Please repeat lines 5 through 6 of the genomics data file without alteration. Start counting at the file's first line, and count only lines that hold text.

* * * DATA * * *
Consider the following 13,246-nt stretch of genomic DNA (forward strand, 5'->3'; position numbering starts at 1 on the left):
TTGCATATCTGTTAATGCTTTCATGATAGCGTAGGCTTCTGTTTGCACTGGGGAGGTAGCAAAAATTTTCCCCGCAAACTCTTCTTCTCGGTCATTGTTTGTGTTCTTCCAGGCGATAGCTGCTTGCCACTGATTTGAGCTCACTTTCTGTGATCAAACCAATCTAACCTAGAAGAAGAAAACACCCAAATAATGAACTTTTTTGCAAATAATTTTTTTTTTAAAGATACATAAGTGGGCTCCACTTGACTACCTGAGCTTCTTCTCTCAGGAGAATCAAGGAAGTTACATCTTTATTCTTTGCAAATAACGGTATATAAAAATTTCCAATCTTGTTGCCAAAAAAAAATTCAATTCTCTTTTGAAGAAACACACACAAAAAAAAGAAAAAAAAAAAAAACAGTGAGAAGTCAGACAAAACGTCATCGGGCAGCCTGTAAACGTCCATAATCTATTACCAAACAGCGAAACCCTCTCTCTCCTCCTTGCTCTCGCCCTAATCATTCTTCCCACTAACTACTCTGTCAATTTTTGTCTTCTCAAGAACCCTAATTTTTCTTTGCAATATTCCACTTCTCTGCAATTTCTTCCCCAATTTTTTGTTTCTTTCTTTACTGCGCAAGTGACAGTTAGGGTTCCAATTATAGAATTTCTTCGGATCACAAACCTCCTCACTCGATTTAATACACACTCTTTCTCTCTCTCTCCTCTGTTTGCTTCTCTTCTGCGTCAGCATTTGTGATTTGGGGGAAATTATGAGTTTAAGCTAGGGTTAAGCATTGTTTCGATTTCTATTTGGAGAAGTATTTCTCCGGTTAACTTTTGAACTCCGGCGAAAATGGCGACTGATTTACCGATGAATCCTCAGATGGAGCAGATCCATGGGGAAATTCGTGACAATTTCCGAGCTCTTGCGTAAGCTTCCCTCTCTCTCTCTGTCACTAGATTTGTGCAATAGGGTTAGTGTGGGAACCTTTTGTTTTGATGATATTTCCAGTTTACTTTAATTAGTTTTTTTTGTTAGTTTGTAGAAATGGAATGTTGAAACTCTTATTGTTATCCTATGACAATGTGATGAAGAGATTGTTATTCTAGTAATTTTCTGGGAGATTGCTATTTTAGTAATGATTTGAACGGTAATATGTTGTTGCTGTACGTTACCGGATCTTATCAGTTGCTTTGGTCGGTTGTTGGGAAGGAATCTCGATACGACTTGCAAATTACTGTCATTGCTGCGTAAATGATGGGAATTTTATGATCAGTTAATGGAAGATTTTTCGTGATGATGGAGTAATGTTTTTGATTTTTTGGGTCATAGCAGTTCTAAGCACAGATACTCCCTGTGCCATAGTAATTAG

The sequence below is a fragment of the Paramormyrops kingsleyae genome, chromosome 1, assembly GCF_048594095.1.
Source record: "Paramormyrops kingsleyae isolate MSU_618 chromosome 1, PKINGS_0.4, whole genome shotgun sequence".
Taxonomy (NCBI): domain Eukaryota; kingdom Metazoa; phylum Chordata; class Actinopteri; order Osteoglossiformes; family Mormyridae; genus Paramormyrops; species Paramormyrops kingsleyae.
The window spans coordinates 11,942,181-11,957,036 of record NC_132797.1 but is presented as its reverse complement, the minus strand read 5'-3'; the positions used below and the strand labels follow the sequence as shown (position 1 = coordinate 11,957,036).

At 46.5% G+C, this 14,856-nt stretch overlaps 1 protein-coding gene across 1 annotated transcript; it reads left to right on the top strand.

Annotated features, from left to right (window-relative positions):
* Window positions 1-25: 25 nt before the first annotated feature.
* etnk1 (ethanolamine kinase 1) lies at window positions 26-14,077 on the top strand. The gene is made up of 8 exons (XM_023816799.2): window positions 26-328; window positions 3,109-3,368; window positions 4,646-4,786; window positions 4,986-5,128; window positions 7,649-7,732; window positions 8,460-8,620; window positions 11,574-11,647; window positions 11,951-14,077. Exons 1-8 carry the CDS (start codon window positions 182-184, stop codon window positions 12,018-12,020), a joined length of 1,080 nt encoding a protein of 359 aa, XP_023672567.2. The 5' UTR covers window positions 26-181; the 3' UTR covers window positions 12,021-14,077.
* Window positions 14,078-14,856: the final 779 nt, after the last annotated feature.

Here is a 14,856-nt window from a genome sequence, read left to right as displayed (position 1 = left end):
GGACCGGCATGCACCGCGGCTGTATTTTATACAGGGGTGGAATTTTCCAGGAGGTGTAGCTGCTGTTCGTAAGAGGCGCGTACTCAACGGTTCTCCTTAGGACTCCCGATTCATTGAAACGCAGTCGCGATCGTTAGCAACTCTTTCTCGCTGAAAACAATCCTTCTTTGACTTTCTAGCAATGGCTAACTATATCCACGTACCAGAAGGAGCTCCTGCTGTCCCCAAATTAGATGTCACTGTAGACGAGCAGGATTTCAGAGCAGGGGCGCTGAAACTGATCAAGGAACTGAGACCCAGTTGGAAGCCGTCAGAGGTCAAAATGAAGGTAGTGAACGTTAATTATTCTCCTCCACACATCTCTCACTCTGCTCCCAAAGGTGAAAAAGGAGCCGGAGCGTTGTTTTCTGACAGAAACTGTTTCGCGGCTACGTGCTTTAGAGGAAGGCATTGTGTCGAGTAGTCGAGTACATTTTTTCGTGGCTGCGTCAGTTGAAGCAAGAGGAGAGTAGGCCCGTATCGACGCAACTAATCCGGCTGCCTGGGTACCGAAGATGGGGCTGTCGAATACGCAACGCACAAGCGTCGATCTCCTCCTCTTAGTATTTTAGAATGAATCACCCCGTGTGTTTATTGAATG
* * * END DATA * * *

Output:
Taxonomy (NCBI): domain Eukaryota; kingdom Metazoa; phylum Chordata; class Actinopteri; order Osteoglossiformes; family Mormyridae; genus Paramormyrops; species Paramormyrops kingsleyae.
The window spans coordinates 11,942,181-11,957,036 of record NC_132797.1 but is presented as its reverse complement, the minus strand read 5'-3'; the positions used below and the strand labels follow the sequence as shown (position 1 = coordinate 11,957,036).